Reacting to the U.S. and EU
Dark clouds may be gathering on the economies of the United States and Europe, Central America’s biggest markets, with inevitable impact on the region.
Before the latest turmoil in the U.S. and European stock exchanges, the World Bank expected regional growth of 4 to 5 per cent this year and in 2012.
Now, it anticipates 3 per cent. Still, this is far from catastrophic. In addition, circumstances in various sectors are different from the last crisis, in 2008.
At the time, the region’s textile and clothing maquiladoras suffered significant losses. However, wages of Chinese workers have risen significantly since then, partly due to the increase in the value of the yuan.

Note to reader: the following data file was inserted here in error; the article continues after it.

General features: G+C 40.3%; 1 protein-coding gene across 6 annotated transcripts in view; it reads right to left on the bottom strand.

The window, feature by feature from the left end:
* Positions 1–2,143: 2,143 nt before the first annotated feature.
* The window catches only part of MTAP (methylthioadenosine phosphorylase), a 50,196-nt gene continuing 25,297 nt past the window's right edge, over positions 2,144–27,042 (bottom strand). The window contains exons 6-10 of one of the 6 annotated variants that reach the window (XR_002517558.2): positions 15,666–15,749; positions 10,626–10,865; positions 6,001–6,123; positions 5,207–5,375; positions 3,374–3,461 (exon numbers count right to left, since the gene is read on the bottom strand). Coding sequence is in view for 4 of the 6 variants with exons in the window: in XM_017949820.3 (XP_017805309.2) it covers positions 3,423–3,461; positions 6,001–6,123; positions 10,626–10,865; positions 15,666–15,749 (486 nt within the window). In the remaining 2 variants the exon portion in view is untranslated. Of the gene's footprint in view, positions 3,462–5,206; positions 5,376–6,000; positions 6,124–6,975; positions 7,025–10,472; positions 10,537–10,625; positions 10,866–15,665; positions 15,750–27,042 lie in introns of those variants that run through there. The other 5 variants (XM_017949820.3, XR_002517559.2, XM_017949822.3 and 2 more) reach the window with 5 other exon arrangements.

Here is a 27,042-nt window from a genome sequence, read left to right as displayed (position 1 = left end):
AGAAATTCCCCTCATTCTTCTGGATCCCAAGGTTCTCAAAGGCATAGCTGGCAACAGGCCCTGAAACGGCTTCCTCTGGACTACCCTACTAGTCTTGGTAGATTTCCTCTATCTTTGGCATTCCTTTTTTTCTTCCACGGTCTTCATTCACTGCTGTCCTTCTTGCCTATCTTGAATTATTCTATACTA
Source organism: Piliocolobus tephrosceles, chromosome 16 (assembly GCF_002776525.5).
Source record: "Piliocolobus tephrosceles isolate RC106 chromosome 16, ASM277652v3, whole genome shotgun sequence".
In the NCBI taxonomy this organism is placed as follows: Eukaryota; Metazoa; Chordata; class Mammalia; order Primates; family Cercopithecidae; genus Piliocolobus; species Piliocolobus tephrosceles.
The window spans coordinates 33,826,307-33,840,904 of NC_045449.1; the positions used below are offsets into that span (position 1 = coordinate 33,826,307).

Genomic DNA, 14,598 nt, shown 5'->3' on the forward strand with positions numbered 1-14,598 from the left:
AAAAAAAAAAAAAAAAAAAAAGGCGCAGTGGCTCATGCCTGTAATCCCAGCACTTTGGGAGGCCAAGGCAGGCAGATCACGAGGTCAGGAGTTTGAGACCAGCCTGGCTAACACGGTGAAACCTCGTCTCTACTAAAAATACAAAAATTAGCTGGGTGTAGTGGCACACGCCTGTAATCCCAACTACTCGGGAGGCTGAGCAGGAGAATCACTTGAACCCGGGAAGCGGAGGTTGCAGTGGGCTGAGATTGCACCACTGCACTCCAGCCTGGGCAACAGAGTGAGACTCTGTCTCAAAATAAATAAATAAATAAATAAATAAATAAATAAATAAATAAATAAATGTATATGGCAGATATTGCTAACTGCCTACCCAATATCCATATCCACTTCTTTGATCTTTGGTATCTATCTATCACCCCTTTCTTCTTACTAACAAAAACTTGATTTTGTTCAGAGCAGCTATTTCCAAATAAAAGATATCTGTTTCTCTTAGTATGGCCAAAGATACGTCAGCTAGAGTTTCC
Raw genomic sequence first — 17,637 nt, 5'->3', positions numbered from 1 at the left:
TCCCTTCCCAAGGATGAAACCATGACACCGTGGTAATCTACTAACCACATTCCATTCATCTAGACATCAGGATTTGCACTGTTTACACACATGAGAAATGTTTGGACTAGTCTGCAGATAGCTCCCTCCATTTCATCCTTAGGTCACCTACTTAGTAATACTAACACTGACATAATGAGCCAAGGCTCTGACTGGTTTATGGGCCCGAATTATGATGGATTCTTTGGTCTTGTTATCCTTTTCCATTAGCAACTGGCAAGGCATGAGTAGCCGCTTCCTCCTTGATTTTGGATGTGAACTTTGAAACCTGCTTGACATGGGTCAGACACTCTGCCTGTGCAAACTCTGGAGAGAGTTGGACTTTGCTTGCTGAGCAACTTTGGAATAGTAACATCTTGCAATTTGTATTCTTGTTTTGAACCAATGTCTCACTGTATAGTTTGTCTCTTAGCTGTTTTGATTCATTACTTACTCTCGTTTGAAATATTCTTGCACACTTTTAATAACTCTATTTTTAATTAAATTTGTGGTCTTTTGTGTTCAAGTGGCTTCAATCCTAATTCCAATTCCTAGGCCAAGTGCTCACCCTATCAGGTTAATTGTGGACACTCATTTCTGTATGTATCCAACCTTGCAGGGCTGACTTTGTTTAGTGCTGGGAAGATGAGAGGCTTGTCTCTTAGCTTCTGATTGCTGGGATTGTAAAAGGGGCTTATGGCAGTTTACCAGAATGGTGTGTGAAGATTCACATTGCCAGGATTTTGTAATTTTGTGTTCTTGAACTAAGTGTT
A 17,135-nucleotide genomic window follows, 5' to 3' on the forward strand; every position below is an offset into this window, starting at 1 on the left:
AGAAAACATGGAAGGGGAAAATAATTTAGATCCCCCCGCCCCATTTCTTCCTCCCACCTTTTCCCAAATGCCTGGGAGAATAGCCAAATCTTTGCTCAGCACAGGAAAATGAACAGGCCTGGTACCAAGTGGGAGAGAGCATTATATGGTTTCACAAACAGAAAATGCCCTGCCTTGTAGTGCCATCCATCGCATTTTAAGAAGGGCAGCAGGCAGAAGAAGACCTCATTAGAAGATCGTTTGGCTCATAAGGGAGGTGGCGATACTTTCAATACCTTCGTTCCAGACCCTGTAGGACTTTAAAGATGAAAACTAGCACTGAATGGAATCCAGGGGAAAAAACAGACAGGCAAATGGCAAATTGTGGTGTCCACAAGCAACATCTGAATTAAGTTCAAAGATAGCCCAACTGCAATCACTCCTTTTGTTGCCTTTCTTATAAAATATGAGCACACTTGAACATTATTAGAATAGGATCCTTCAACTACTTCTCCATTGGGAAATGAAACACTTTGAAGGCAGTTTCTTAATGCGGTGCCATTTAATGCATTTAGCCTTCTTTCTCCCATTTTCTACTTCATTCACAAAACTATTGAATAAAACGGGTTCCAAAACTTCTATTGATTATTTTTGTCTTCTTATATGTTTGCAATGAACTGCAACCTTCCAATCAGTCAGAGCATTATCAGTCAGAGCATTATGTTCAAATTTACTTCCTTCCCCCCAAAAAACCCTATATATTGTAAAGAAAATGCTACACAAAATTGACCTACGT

In terms of manpower, Central America has the opportunity to gain ground in its competition with China. In addition, a slowdown should spur greater investment in infrastructure, including roads and ports, as well as administrative systems, such as simplification of customs formalities, so that the region can operate more efficiently, once the economy revives.